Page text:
Amazon’s Audible Goes Long on Short-Form Audio


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A display at Audible’s offices in Newark. Audible’s new subscription service, Channels, will cost $4.95 a month.

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Bryan Anselm for The New York Times

Amazon hopes to persuade people to pay for something they have traditionally enjoyed free: short-form audio.

Audible, Amazon’s audiobook and spoken-word subsidiary, on Thursday announced Channels, a subscription service that will offer a new library of audio, including original programs, articles read aloud and more. At $4.95 a month, it presents a lower-priced entry point to the service and significantly expands on Audible’s core audiobook offering, while giving listeners more incentive to stick with the company.

Channels will be free under Audible’s traditional $14.95 monthly membership, which provides access to hundreds of thousands of programs and audiobooks.

“It’s pretty obvious there’s an audience for it, to us at least,” said Eric Nuzum, who leads the Channels team and is a former vice president at National Public Radio.

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Victor Bevine reads from “The Hooligan’s Return: A Memoir,” by Norman Mane at Audible’s offices in Newark. Audible’s new service will feature short-form audio.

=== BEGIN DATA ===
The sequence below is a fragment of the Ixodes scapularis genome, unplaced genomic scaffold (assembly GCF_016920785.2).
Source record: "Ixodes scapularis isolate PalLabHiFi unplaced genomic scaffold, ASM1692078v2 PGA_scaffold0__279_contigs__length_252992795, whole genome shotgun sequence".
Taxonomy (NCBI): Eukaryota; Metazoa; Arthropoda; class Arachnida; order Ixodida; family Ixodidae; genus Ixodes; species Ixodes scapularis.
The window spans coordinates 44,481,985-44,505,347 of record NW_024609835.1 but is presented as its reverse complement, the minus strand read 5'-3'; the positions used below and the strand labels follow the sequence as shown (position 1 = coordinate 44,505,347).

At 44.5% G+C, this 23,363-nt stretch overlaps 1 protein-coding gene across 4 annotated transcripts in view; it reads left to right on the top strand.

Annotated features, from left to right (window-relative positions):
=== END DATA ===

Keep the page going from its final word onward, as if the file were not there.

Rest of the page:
Credit
Bryan Anselm for The New York Times

Roughly two out of five Audible customers listen to podcasts, he said. But those customers are not always satisfied with what they find.

“When you talk to those customers and you ask them about podcasting, they describe something that equally enthralls them and frustrates them,” he said. In that frustration, Audible sees an opportunity.

Similar programs, in the form of podcasts — a label Audible resists as too narrow — have traditionally been free, supported by advertising, sponsorships, user donations or support from media and radio organizations. That a subsidiary of a company as aggressive as Amazon would invest in such a service suggests that it anticipates a willingness among the public to pay for short-form audio.

Subscribers to Channels will have access to programs such as comedy acts, renditions of short stories, nonfiction accounts, talk shows, newspaper articles and more. (The New York Times is among Audible’s partners.)

The service will also include several episodes of the original program “Presidents Are People Too,” which explores the private lives of the nation’s commanders in chief.

Users will be able to preview other forthcoming original shows, too. “Breasts Unbound” will examine the history of those often-fetishized body parts. In “Mortal City,” the host and former crime reporter Kathleen Horan will interview people living on society’s fringes. Authors will share a variety of firsts in “Authorized.” A series of interconnected events and stories will be explored over 10 episodes in “The Butterfly Effect.” And “Damned Spot” will document stories of places forever changed by murders, hangings, hauntings and other unfortunate events.

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